Monday was a good day for the stock market, as the Dow Jones Industrials hit another record high and major market benchmarks were generally up modestly. Despite several tragic events in the news, market participants still felt optimistic enough about the prospects for American businesses to bid share prices up. Yet some downbeat news regarding several companies put a crimp in their share prices. J.C. Penney (NYSE:JCP), Genworth Financial (NYSE:GNW), and MGM Resorts International (NYSE:MGM) were among the worst performers on the day. Below, we'll look more closely at these stocks to tell you why they did so poorly.
Penney deals with retail sluggishness
J.C. Penney fell almost 6% on a poor day for the retail sector in general. Many department stores suffered in light of news that a major upscale retailer that had reportedly sought to take itself private had run into trouble finding the necessary outside funding for a leveraged buyout. J.C. Penney shares have lost more than half their value so far in 2017, despite store closings and other moves geared toward improving efficiency and maximizing opportunity. The retailer continues to lose money, and shareholders worry it may never regain the full measure of its past success.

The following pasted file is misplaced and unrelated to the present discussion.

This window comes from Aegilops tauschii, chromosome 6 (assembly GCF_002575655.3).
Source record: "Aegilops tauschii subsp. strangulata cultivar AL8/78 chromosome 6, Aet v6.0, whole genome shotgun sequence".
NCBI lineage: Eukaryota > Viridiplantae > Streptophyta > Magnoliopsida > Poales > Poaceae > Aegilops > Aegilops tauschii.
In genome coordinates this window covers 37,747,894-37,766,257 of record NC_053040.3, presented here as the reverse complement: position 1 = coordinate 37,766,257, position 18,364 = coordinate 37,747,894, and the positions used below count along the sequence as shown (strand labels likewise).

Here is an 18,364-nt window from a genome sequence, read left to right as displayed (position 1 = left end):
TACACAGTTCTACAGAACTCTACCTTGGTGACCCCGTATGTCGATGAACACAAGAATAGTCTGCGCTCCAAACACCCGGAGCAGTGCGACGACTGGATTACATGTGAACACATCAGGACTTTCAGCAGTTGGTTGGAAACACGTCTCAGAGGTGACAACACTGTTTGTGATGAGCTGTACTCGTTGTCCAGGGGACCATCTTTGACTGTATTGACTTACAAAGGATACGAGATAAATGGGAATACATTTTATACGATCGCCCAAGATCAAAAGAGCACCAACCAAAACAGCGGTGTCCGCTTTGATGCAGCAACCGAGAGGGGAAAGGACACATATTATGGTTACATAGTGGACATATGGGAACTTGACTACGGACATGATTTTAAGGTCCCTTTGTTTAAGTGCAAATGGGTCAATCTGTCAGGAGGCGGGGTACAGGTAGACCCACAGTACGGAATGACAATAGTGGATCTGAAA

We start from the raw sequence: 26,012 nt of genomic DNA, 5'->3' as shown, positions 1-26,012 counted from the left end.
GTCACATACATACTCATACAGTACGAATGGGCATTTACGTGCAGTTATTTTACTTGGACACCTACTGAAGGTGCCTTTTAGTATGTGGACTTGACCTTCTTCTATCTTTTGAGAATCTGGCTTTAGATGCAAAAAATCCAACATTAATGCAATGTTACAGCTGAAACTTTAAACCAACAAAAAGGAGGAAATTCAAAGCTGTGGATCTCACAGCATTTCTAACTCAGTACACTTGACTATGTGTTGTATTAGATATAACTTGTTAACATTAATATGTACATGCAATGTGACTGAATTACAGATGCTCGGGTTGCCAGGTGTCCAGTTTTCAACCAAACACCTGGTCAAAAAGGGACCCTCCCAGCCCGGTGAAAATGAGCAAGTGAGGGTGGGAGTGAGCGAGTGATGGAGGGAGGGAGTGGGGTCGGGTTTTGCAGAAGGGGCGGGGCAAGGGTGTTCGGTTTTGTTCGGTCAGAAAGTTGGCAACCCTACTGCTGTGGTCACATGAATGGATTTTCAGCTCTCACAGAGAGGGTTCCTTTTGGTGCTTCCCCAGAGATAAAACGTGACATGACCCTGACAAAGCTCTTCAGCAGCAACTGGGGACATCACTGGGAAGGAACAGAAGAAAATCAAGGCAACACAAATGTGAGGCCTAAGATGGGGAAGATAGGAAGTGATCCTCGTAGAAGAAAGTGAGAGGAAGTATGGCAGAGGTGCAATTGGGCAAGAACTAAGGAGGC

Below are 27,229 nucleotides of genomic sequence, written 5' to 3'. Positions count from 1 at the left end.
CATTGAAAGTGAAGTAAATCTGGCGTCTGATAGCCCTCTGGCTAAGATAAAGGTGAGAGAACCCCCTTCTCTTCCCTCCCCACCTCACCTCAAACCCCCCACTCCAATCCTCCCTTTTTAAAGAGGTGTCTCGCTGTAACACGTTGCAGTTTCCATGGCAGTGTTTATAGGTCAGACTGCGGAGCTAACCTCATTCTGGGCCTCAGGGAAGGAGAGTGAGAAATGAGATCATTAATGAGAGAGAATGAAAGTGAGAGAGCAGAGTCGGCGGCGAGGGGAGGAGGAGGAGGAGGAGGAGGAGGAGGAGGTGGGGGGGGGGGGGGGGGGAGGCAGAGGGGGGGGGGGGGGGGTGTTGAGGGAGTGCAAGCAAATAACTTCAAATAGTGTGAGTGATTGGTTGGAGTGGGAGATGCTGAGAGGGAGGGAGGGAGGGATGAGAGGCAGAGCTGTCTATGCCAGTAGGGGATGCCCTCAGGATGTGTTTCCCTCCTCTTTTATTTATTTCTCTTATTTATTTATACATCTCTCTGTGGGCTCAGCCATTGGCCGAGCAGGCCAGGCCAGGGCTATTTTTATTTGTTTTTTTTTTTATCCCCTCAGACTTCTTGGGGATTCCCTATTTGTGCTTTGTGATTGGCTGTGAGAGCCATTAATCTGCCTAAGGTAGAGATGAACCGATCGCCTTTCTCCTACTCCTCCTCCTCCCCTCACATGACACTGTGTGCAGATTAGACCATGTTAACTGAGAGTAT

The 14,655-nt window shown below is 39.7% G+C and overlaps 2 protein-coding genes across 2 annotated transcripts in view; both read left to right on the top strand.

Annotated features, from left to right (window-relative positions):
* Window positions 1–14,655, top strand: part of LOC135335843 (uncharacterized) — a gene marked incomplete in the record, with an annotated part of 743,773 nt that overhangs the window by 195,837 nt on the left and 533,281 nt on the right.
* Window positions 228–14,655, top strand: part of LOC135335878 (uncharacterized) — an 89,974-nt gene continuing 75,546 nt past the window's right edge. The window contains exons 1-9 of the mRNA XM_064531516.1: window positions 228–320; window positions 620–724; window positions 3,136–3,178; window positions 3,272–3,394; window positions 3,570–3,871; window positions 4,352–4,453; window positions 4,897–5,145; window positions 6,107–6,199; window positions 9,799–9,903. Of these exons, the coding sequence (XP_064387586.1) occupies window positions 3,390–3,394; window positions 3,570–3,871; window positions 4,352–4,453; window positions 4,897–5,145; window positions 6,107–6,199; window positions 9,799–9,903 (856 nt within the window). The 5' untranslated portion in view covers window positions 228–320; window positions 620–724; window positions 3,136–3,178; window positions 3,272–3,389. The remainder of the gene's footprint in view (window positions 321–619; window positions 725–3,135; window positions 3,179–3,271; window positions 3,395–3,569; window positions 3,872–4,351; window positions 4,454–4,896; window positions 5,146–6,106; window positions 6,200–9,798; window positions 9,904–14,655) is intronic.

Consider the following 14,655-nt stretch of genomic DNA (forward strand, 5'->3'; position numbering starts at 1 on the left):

Genworth buyout hits a snag
Genworth Financial declined 12.5% after the insurance company said that it and potential acquirer China Oceanwide Holdings Group had once again withdrawn their joint filing to the Committee on Foreign Investment in the United States. The companies intend to refile their application with additional mitigation approaches designed to increase the likelihood of approval, including potentially working with a third-party service provider within the U.S. to address any concerns. CEO Tom McInerney said that Genworth is working to "preserve the value of our businesses in the event the transaction with Oceanwide cannot be completed," but investors clearly want the deal to go through as planned, and won't be happy with Genworth doesn't get CFIUS approval.
MGM deals with Vegas tragedy
Finally, shares of MGM Resorts International dropped almost 6% following news of a mass shooting in Las Vegas, where a man firing rifles from a room at its Mandalay Bay resort killed nearly 60 people and injured more than 500. Investors expect that the massacre could lead to fewer people visiting Las Vegas. MGM has more exposure to the U.S. gaming market than many of its peers, which have focused more on the lucrative Asian gaming market centered in Macau as a source of revenue and profits.